On Tuesday, Judge Samour dismissed three jurors from the Aurora theater shooting trial, which is on its 29thday of proceedings. That leaves 21 jurors; 12 designated and 9 alternates.
Why were the three jurors dismissed?
Juror #673 gave the judge a note on Tuesday morning, indicating that she had overheard a few other jurors discussing social media related to the trial. Juror #872 allegedly talked on the phone with her husband about a tweet that District Attorney George Brauchler sent during court on Thursday, June 4th. Juror #872 then discussed this and a motion for a mistrial with jurors #412 and #495. When questioned, juror #412 denied any exposure to social media, but the judge ultimately found her answers to be untruthful. Juror #495 confirmed that juror #872 was using her phone to look up information about the trial. Juror #872 stated her husband did call her about Brauchler’s tweet, but denied that she knew what the tweet actually said. However, because of what she overheard, juror #673 was able to repeat the tweet almost word for word.
After discussing the matter with both the prosecution and defense teams, Judge Samour decided to dismiss jurors #872, #412, and #495 for ignoring his instructions on avoiding any news coverage about the trial. The defense moved for #673 to be excused as well, but the judge commended this juror’s honesty and had the juror swear she could still be unbiased during the remainder of court proceedings.
District Attorney’s tweet posted during trial
“I agree on the video. I hope the jury thinks so too,” is the tweet that District Attorney George Brauchler sent during court proceedings on June 4th, regarding evidence in the trial. The tweet was sent out during the defense’s cross examination of a psychiatrist called by the prosecution. Brauchler claimed he was trying to respond to a text message but sent the tweet as a mistake. He claims he then quickly deleted the tweet. On Friday, June 5th, a defense attorney brought the tweet to Judge Samour’s attention, arguing, “If the prosecution is seeking the execution of a man, perhaps the district attorney should pay attention to the cross-examination of a mental health expert rather than chatting on social media.” Allegedly, this post is what prompted the phone call from Juror #872’s husband, asking ‘why that idiot was tweeting from court.’ Judge Samour scolded Brauchler for the posting, while Brauchler called it “an embarrassing mistake.” An embarrassing mistake indeed, as this is potentially what prompted the dismissed jurors to discuss news coverage about the trial in the first place.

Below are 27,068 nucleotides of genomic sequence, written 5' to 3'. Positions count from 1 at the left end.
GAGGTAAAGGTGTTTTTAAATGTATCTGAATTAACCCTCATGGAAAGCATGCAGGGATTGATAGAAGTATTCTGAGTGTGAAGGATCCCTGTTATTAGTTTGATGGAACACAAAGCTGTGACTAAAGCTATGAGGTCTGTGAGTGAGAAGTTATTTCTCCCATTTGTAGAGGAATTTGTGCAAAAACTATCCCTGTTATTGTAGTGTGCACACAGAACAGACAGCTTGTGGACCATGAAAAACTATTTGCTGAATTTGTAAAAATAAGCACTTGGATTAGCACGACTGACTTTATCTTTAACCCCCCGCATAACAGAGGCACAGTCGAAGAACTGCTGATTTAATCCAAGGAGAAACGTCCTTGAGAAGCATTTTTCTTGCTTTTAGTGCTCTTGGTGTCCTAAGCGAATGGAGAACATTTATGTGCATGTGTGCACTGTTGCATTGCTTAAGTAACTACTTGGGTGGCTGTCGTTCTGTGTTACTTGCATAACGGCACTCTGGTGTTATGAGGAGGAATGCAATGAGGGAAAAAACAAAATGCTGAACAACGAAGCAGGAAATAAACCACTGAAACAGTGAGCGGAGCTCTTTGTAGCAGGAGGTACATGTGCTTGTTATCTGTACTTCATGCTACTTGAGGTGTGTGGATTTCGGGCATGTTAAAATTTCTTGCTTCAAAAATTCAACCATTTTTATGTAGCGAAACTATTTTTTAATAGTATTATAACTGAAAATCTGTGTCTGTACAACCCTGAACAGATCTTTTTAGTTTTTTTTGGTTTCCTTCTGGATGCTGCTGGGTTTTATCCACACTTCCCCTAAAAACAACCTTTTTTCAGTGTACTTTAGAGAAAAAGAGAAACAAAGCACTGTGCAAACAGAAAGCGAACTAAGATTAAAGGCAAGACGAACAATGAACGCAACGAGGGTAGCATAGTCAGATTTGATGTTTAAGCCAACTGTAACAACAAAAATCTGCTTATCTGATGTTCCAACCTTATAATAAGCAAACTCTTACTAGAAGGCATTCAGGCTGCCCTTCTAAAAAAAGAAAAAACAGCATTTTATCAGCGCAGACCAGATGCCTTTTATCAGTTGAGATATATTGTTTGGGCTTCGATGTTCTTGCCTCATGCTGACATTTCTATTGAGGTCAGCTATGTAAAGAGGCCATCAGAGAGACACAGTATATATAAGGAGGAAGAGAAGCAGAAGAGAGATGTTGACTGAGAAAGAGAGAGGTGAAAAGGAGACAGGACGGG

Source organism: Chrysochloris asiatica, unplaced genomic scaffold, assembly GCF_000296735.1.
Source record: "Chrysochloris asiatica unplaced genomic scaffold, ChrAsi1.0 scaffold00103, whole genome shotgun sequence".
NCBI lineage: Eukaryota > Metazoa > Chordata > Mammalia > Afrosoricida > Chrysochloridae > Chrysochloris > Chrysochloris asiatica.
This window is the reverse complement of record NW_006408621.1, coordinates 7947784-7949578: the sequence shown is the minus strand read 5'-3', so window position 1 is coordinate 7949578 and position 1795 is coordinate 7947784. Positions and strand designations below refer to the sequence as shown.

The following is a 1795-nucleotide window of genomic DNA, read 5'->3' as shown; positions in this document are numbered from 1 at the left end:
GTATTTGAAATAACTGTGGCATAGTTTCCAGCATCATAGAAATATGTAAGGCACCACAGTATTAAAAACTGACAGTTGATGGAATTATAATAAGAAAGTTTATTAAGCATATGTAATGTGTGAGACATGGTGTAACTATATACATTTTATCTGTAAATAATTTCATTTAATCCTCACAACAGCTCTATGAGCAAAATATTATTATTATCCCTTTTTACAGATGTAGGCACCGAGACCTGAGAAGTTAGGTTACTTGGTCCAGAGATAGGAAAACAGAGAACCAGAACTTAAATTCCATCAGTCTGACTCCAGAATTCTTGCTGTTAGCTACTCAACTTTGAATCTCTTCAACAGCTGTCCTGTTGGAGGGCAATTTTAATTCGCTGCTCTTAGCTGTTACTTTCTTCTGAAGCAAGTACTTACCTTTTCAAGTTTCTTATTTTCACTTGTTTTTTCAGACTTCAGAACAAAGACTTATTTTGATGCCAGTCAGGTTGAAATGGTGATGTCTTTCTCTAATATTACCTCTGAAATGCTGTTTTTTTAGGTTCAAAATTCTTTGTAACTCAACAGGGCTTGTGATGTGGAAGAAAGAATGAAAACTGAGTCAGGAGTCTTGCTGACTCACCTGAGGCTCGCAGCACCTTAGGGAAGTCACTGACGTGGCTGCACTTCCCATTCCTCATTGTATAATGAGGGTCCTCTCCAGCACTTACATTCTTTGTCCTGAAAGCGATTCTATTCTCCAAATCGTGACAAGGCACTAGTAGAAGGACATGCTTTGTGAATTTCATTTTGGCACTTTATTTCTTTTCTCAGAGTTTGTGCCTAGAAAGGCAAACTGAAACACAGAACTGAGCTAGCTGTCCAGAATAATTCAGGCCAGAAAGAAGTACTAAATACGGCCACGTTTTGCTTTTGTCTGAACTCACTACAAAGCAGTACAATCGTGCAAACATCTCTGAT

How were the 24 jurors selected?
The jury selection process for this trial took several months to complete. Initially, 9,000 individuals were summoned for jury duty in December 2014. After about 3,000 failed to appear, the remaining 6,000 filled out an extensive questionnaire that led to all being dismissed except for 1,300. These 1,300 potential jurors were then questioned individually by the judge, the prosecution team, and the defense team. By April, 115 potential jurors remained for a final phase of questioning. Ultimately, by April 14th, the final 24 jurors were selected, with 12 designated jurors and 12 alternates. Only the judge in this case knows which jurors are designated and which are alternates.